Some facts about Sweden
The Kingdom of Sweden is a constitutional monarchy in Northern Europe situated in the Scandinavian Peninsula. The country borders Norway in the north and in the west, Finland in the north-east. It includes the islands of Gotland and Öland in the Baltic Sea. Sweden's capital city is Stockholm with about two million inhabitants in its metropolitan area.
The population is 9.4 million (2011 est.), the majority of which are Swedish. A Sami minority of 17,000 lives in the north (in the Swedish part of Lapland). About 14 per cent of people who live in Sweden were not born there. The largest groups include people from Finland, the former Yugoslavia, Iraq, Poland and Iran. There are also a number of people from other European, and especially Nordic, countries. The official language is Swedish, with Sami and Finnish minorities using their native languages.
One of the highest levels of social spending in Europe
Sweden has one of the best living standards in the world. Although the spending on social welfare has been reduced in recent years, the county still has one of the highest levels of social spending in Europe. Sweden ranks among the most egalitarian societies in the world - it has one of the lowest levels of poverty and income is distributed more equally than elsewhere. Equality is enforced by legislation which is overseen by an Ombudsman.
People living in Sweden have access to a good health-care system. Swedes have one of the highest life expectancies in Europe - 79.1 years for men and 83.2 years for women - and the infant mortality rate is very low.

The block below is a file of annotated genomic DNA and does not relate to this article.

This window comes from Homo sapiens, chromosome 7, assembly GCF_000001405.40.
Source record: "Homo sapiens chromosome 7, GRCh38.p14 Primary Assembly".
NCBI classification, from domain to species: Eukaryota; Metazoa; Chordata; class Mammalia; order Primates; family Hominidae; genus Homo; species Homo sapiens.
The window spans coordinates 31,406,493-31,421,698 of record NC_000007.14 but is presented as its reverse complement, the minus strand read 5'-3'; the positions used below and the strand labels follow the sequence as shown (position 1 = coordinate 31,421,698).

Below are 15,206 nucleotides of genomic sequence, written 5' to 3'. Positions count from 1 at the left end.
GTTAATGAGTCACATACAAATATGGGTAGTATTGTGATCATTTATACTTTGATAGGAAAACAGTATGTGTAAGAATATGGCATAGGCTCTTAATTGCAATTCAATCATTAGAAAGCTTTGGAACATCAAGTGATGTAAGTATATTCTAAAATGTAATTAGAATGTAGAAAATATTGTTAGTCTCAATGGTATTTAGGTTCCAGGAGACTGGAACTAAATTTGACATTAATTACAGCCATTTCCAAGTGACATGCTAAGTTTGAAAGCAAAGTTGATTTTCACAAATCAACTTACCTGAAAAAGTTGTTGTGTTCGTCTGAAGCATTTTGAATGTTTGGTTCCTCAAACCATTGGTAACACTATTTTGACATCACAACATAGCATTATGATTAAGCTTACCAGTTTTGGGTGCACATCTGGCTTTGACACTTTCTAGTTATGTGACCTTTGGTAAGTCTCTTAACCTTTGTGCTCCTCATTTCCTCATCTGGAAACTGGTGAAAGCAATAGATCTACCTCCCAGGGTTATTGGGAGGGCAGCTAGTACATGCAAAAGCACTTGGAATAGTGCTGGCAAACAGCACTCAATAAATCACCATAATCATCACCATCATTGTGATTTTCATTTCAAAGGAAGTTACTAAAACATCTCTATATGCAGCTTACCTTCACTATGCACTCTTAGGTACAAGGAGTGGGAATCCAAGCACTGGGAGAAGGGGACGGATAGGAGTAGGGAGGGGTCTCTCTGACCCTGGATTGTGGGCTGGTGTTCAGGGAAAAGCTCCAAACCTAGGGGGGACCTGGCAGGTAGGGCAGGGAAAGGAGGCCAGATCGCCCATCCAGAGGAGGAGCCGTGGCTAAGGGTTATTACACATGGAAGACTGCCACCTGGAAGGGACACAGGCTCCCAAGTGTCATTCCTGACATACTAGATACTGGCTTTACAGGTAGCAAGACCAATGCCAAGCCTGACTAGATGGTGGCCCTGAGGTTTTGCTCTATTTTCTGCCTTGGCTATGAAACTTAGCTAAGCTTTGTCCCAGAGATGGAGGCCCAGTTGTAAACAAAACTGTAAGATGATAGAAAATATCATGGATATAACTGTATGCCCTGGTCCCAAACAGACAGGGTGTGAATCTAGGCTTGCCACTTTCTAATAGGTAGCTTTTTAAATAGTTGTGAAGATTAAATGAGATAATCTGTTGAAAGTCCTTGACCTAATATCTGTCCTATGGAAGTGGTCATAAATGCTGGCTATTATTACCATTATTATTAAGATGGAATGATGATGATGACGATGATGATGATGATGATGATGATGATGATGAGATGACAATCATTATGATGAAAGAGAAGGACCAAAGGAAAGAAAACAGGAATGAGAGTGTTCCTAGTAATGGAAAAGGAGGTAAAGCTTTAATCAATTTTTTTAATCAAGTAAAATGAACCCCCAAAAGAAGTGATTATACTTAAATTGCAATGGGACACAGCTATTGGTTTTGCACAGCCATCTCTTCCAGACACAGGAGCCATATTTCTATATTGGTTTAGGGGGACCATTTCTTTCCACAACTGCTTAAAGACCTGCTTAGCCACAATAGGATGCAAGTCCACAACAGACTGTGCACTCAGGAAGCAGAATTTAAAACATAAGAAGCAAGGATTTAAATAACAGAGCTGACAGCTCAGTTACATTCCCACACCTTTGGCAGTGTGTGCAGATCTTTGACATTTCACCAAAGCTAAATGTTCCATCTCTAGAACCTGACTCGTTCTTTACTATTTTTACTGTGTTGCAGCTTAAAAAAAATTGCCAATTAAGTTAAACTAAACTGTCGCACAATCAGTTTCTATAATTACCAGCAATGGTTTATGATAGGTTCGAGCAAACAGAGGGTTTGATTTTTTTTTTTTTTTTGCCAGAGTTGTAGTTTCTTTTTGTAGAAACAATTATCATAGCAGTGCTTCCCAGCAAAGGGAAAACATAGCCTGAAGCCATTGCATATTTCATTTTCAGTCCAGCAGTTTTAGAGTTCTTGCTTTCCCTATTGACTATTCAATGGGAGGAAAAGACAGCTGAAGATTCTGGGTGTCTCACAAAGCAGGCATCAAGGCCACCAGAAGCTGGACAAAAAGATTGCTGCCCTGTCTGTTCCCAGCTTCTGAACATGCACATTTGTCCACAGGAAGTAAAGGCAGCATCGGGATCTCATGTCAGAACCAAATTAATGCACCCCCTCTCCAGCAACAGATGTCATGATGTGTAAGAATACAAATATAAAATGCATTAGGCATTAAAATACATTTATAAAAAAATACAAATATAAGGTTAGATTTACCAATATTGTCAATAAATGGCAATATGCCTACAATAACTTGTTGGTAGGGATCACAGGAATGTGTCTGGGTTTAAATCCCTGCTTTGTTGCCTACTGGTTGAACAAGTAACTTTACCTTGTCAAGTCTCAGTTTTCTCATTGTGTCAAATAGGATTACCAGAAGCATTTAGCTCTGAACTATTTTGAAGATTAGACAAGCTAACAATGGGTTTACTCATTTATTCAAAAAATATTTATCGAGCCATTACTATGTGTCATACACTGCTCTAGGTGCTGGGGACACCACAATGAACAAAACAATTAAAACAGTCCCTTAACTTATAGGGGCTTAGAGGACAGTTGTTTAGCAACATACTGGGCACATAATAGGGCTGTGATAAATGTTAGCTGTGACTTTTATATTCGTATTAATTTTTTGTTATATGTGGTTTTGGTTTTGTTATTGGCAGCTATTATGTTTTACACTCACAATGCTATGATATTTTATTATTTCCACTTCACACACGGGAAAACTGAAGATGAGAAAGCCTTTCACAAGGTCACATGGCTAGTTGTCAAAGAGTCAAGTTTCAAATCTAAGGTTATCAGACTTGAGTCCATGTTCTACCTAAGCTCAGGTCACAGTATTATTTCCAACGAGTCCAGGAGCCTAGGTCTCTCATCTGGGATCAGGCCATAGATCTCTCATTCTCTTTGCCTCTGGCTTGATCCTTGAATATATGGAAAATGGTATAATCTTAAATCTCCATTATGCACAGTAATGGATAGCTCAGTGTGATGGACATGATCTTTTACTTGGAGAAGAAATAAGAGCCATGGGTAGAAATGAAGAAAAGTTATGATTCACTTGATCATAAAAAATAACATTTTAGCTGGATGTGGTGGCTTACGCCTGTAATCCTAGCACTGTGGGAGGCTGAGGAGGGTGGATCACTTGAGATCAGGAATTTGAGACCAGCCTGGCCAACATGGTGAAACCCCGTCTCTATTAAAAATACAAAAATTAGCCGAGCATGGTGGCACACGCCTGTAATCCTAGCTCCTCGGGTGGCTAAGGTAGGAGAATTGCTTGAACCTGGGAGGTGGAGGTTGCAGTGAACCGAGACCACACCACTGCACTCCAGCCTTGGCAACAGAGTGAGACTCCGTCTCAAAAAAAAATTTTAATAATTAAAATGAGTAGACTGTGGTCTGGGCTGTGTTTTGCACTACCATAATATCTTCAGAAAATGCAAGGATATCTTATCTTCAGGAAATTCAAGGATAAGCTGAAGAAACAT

In 2008, around one per cent of the active population was employed in agriculture and 28 per cent in manufacturing. The main employer was the service industry, employing around 71 per cent. The unemployment rate was 6.4 per cent, but increased to 8.3 per cent in 2009.
Situation of the children in Sweden
There are just under two million children living in Sweden. The rights of children are well-protected - through laws, through various organisations and through an Ombudsman.
Swedish children have to attend school for nine years, but around 90 per cent choose to continue their education for a further three years. About a third go on to acquire tertiary education. The principle of egalitarianism is also applied to education - there is universal access to schooling, children over the age of one are guaranteed a place in a kindergarten and all children get a free school lunch.
Around three quarters of children live with both their birth parents and a further quarter live with one step-parent.
SOS Children's Villages in Sweden
SOS Children's Villages Sweden does not have family-based care in the country. The association, which is located in the capital of Stockholm, raises funds for the work of SOS Children's Villages in all parts of the world.
At the end of the 1970s, the Swedish SOS Children's Villages association was able for the first time to take over the responsibility for financing an entire SOS Children's Village, SOS Children's Village Pune in India. Since then it has funded many SOS Children's Village Programmes all over the world.